“Management’s Discussion and Analysis of Financial Condition and Results of Operations”
“The completion of the first stage of the Alibaba share repurchase represents a significant milestone for both Alibaba and Yahoo!. The execution of the deal was excellent, and we are excited to announce its completion well within the six-month time frame we communicated. I look forward to continued partnership with Jack Ma and his team as they position Alibaba for future growth,” said Yahoo! CEO Marissa Mayer. “The Yahoo! board and management have met, reviewed the strategy with regard to the proceeds, and are pleased to announce that we will be returning $3 billion of the proceeds to shareholders in addition to the ‘down payment’ of $646 million made over the past few months. This yields a substantial return for investors while retaining a meaningful amount of capital within the company to invest in future growth.”

Yahoo! will return approximately $3.65 billion in after-tax proceeds to shareholders, or 85 percent of the net cash proceeds from the initial sale of its shares in Alibaba. This amount includes $646 million the company has already returned to shareholders through share repurchases since the announcement of the transaction, as well as an additional $3.0 billion.

After accretion from the Alibaba share repurchase, Yahoo! continues to own approximately 23 percent of Alibaba Group common stock, valued at $8.1 billion based on this most recent round of funding. Together with its preferred stock, the implied valuation of Yahoo!’s entire remaining stake is approximately $8.9 billion.

Under the terms of the agreement with Alibaba, the second phase allows for Yahoo! to monetize approximately half of its remaining stake at the time of an initial public offering (IPO) of Alibaba. After an IPO, Yahoo! has the right to sell its remaining shares at its discretion following a customary lock-up period.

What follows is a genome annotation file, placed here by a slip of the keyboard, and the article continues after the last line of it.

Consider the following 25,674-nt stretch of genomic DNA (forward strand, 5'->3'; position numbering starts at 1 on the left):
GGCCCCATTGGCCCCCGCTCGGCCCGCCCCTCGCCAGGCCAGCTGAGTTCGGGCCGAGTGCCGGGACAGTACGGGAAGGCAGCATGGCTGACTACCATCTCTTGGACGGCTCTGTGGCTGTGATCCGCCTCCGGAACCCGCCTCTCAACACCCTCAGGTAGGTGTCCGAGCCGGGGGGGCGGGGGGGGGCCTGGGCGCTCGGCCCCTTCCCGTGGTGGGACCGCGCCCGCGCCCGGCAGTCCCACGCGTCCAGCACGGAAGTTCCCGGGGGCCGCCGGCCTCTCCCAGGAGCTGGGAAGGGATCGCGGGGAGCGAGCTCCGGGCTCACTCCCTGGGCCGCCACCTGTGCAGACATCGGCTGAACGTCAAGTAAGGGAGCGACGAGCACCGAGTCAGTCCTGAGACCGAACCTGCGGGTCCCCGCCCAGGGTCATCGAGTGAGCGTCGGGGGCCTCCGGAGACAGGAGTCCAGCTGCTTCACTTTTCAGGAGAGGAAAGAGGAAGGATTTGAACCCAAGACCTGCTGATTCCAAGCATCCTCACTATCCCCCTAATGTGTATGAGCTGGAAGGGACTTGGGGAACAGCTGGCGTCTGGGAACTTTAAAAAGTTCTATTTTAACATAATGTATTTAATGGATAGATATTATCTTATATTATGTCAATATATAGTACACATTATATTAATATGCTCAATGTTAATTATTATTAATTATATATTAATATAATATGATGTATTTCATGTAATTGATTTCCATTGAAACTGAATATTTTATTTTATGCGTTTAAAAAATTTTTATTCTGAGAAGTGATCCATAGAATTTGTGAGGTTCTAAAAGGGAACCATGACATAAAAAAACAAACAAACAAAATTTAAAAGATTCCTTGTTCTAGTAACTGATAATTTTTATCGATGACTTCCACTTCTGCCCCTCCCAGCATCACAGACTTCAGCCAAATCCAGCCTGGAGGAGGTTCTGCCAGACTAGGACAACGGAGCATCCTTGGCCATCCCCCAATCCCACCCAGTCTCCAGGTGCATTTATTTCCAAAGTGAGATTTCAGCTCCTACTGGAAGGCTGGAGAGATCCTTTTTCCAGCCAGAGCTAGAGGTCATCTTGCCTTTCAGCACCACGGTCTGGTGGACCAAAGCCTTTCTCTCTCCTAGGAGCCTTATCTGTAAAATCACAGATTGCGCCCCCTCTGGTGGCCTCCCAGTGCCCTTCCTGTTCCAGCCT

Compare Your Gadgets

Yahoo starts selling half of its Alibaba stake as promised, sends $3.65 billion to giddy shareholders

Instantly compare products side by side and see which one is best for you!

Try it now →

This article is automatically posted by WP-AutoPost(The WordPress AutoBlog Plugin).

Santa's village comes to life as Google's holiday tracker goes online

Santa's village comes to life as Google's holiday tracker goes online

Now that Thanksgiving is complete and the holidays are officially upon us, Google has unveiled a new and expanded Santa’s Village for 2016. The dedicated website is part of the company’s annual Santa Tracker app promotion. This year, visitors will have plenty to do including learn about various charitable organizations while coloring in digital ornaments, play games, discover holiday traditions from around the world — even learn a bit of basic coding. More features will unlock daily as we get closer to Christmas.

Compare Your Gadgets

Santa's village comes to life as Google's holiday tracker goes online

Instantly compare products side by side and see which one is best for you!

Try it now →

This article is automatically posted by WP-AutoPost(The WordPress AutoBlog Plugin).